• Non-small cell lung cancer

Cutaneous Squamous Cell Carcinoma

In the U.S., cutaneous squamous cell carcinoma (CSCC) is the second most frequently occurring skin cancer and accounts for approximately 7,000 deaths annually. Newly diagnosed are anticipated to rise every year. CSCC that penetrates deeper layers of the skin or adjacent tissues is known as locally advanced. Once it spreads to other distant parts of the body, it is categorized as metastatic (Regeneron, 2018).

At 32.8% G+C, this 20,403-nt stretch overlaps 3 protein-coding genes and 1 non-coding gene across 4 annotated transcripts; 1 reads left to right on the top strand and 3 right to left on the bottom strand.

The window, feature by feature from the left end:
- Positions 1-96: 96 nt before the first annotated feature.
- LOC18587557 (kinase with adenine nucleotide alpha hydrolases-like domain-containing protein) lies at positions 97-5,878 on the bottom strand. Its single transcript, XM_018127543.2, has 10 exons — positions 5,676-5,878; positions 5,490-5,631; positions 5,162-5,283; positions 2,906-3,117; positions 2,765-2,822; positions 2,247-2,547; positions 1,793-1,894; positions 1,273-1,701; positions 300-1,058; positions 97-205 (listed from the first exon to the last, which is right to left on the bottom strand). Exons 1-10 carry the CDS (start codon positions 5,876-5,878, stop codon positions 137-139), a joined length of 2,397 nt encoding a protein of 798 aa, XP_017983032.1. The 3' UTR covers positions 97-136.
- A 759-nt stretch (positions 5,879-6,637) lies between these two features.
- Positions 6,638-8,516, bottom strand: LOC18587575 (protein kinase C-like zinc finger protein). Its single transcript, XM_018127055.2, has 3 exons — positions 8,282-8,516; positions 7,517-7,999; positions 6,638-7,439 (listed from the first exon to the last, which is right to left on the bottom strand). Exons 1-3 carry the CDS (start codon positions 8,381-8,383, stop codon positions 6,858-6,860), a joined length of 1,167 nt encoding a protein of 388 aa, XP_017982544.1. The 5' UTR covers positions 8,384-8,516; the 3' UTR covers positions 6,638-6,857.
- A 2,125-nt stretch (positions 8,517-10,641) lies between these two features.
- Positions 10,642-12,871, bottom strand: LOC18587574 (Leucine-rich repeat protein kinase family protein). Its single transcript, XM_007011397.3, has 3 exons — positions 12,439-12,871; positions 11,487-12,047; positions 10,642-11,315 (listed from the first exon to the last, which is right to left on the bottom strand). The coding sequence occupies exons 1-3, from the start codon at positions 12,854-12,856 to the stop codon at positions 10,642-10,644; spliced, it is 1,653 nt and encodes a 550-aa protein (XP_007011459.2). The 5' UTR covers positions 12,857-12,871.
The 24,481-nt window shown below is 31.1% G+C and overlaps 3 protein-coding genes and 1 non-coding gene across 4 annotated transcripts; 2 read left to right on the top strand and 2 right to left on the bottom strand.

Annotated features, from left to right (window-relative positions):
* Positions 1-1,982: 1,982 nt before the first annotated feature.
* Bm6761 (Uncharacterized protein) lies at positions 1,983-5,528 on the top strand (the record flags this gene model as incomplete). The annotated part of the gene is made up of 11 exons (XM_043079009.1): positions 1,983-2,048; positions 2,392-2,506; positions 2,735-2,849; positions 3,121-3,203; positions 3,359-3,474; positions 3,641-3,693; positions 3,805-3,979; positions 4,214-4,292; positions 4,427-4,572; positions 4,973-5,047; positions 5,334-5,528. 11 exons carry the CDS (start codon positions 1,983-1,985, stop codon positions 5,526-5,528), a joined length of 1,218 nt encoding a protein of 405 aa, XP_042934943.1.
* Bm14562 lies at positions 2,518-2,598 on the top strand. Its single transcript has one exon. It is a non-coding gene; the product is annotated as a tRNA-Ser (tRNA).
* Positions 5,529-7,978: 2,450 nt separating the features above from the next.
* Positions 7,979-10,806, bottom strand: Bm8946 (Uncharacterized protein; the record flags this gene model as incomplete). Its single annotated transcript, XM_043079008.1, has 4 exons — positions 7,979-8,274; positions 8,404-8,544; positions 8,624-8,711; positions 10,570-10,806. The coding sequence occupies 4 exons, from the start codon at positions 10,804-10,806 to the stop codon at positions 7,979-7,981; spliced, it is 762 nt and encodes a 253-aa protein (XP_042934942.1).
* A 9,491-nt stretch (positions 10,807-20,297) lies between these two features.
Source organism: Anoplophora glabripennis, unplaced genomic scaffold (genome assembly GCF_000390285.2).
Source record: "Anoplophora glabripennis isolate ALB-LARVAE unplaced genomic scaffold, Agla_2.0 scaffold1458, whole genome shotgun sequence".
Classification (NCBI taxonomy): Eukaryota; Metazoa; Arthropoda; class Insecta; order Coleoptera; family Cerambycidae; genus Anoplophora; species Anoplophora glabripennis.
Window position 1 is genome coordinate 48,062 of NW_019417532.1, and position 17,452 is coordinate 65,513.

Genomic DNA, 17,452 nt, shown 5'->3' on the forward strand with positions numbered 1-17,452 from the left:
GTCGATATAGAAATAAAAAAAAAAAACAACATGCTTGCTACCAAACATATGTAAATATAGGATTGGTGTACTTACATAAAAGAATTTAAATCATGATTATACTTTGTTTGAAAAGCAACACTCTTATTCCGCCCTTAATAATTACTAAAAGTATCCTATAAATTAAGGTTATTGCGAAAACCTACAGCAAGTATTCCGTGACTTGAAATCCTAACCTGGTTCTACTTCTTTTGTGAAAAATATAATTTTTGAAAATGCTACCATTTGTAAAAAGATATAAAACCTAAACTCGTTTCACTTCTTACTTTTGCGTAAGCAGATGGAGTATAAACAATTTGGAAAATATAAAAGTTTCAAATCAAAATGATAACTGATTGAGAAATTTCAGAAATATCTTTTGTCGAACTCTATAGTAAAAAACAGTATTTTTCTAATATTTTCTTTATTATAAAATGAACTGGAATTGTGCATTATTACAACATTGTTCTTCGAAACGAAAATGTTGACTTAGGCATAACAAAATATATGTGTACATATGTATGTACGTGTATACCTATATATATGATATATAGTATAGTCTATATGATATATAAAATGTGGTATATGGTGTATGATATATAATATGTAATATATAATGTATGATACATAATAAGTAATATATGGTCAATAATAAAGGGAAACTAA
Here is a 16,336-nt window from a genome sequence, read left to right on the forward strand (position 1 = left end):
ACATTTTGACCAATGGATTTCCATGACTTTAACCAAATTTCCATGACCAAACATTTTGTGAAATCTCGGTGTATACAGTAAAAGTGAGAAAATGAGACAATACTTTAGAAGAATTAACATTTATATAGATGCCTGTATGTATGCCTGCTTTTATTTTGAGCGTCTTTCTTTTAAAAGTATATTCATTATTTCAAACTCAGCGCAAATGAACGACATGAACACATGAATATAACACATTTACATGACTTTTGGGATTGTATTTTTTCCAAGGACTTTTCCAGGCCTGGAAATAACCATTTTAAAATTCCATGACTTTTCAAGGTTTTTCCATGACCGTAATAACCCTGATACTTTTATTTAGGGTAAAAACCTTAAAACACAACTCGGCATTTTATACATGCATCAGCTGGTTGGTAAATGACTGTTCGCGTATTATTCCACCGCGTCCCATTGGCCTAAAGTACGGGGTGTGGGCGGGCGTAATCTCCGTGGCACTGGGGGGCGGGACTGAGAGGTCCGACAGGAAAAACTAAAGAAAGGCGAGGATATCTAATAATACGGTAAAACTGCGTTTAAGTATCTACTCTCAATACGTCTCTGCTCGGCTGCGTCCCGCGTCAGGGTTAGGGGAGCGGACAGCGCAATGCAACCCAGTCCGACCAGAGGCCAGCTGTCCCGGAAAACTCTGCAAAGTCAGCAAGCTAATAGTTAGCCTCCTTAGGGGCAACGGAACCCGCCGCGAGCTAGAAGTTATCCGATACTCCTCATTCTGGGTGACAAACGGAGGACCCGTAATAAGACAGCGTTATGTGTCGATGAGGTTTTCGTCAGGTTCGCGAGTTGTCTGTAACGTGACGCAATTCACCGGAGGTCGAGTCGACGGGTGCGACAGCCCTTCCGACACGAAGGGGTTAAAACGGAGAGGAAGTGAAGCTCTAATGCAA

On September 28, 2018, the U.S. Food and Drug Administration (FDA) approved Libtayo cemiplimab-rwlc for the treatment of patients with metastatic cutaneous squamous cell carcinoma (CSCC) or locally advanced CSCC who are not candidates for curative surgery or curative radiation.  This is the first FDA approval of a drug specifically for advanced CSCC.  The safety and efficacy of Libtayo was studied in 2 open-label clinical trials.  A total of 108 patients (75 with metastatic disease and 33 with locally-advanced disease) were included in the efficacy evaluation.  The study’s primary end-point was objective response rate (ORR), or the percentage of patients who experienced partial shrinkage or complete disappearance of their tumor(s) following treatment.  Results showed that 47.2 % of all patients treated with Libtayo had their tumors shrunk or disappeared.  The majority of these patients had ongoing responses at the time of data analysis.  Common AEs associated with the use of Libtayo included diarrhea, fatigue, and rash.  Libtayo can cause the immune system to attack normal organs and tissues in any area of the body and can affect the way they work.  These reactions can sometimes become severe or life-threatening and can result in death.  These reactions entailed the risk of immune-mediated AEs including colitis, dermatologic adverse reactions, endocrinopathies, hepatitis, pneumonitis, as well as nephritis and renal dysfunction.  Patients should also be monitored for infusion-related reactions.  Libtayo can also cause harm to a developing fetus; thus, women should be advised of the potential risk to the fetus and to use effective contraception; and women should avoid breast-feeding (Regeneron, 2018).